The good news is that it has the lovely delicate Bakewell tart flavour.  Bad news, the frangipane is not quite as set as I would like.  It's almost a bit greasy.  I wonder if that's my fault for using flaked almonds in it: maybe they were not ground up enough, leaving the texture a little off.  It's not unpleasant though and, most importantly, the blind baking prevented a soggy bottom.  The pastry is actually very good, thick enough to carry the filling but not so thick that it overpowers.  

I doubt this would have won me star baker, although I think it would have been enough to see me through this week!

Key Points:

  • Roll out pastry on baking paper.  It makes cleaning up a lot easier and you tend to need less flour.  Also, if you are an OCD sufferer like me, it helps avoid panics over how clean the work surface really is.
  • Pastry will shrink during baking.  If you think you might need to trim down the sides, give it the benefit of the doubt.  It's easier to trim the pastry at the end than it is to add pastry back on!

Win Rating: 3/5

Wednesday, 9 September 2015

My GBBO Challenge #5: Sugar-Free Lemon Drizzle Cake

OCD Panic Rating: 2/5
Handwashes: too many (I was having a bad OCD day...)

I had a couple of issues with the free-from GBBO episode this week.  The sugar-free cake challenge saw contestants using honey and agave syrup, which isn't exactly going to help my diabetic grandpa.  On that basis, I went for a sugar substitute recipe, one which uses xylitol.  Not only will this not lead to a spike in blood sugar, it actually seems to have health benefits, particularly for dental health.  So I have deviated a little from the GBBO structure this week but I stand by it.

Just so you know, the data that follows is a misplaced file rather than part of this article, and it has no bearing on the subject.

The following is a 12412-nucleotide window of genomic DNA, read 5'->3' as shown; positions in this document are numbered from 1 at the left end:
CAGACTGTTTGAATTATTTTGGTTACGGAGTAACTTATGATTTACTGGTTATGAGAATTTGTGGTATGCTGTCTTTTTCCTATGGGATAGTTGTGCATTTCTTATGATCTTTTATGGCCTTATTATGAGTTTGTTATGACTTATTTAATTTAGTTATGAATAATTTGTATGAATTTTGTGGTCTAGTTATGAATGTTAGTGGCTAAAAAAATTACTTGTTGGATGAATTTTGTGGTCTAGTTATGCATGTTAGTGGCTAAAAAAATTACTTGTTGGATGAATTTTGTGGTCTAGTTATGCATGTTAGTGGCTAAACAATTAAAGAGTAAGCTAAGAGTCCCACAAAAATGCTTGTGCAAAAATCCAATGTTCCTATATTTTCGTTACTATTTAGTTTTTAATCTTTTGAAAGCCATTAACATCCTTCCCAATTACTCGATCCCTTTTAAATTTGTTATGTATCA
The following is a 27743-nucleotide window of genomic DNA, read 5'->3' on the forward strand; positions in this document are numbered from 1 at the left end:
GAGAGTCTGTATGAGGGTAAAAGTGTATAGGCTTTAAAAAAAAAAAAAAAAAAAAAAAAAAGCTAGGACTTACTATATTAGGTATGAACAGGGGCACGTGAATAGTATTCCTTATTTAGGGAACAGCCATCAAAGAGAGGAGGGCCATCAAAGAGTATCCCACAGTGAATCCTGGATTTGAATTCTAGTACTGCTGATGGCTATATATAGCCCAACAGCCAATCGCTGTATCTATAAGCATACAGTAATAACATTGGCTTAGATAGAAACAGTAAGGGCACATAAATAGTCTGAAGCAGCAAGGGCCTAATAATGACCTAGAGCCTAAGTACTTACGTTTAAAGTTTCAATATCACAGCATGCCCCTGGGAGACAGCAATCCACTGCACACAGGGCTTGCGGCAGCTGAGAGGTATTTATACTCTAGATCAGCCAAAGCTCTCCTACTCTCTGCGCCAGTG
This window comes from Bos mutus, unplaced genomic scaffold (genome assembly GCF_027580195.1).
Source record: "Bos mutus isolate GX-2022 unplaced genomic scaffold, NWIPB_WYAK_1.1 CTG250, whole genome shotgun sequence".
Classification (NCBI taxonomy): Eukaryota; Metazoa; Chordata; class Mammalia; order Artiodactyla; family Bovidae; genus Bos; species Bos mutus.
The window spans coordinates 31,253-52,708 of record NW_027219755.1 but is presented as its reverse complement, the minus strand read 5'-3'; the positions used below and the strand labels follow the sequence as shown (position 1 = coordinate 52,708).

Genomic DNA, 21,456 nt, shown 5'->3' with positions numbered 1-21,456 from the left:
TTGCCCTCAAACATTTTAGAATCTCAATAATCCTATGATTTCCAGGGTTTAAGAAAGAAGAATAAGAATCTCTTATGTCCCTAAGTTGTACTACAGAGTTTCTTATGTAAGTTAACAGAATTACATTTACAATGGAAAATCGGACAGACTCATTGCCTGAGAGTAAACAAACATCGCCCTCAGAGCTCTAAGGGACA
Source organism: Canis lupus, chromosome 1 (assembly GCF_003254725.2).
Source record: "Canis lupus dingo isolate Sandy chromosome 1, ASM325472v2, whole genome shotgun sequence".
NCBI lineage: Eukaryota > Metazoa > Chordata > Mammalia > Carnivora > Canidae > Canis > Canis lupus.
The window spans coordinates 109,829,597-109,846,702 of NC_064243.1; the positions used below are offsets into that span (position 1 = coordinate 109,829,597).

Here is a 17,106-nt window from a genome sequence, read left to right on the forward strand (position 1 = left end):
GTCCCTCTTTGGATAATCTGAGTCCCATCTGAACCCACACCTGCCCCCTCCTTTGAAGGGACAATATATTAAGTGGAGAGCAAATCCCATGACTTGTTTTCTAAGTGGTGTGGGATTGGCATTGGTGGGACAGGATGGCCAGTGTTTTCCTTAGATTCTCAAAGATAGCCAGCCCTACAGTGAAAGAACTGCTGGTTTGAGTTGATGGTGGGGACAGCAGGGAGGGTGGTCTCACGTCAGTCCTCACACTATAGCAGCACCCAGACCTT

The recipe I chose is found in full here on the BBC's Good Food website.  My dad LOVES anything with a lemon flavour - it's something of a long-running joke in my family - but has always suffered with dental issues.  As mentioned before, my grandpa is diabetic as well, so this recipe seems to cover both of them well.  It's a bit weird, substituting the butter for yoghurt and oil as well as removing the sugar.  Approaching such a different version of lemon drizzle cake worried me slightly but I went in eager to give it a try,

Mixing the dry ingredients was nice and simple.  Xylitol has a very similar appearance and texture to regular sugar so there wasn't much to catch me out here.  I did grate the hell out of my thumb when I was zesting the lemon but that was user error.  Had a minor panic when putting the wet ingredients together as I realised that we didn't actually have any sunflower oil.  My husband guaranteed that vegetable oil would do the trick.  I was unsure but was also too far through the cooking process to go to the shops.  Vegetable oil was gonna have to do.  (Editor's note: Google agrees with my husband.)

Once mixed, it went into the oven to bake.  It mentions in the recipe that it needs to be watched for the last 10-15 minutes as the top can brown too much if left alone.  I definitely noticed this.  After 50 minutes, it was still light and golden; by 55 minutes, the edges had started to darken dramatically.  I put foil over the top and left it for about 15 minutes more.  This was the outer limit of the recommended cooking time but the skewer didn't come out clean after an hour.  Always trust the skewer.

For the final five minutes of baking time, I put together the drizzle, again with xylitol.  There seemed to be a lot of it so I skewered the cake all over to allow it to soak better into the cake.  Once cooled, it looked like this:

It just demanded thick-cut slicing!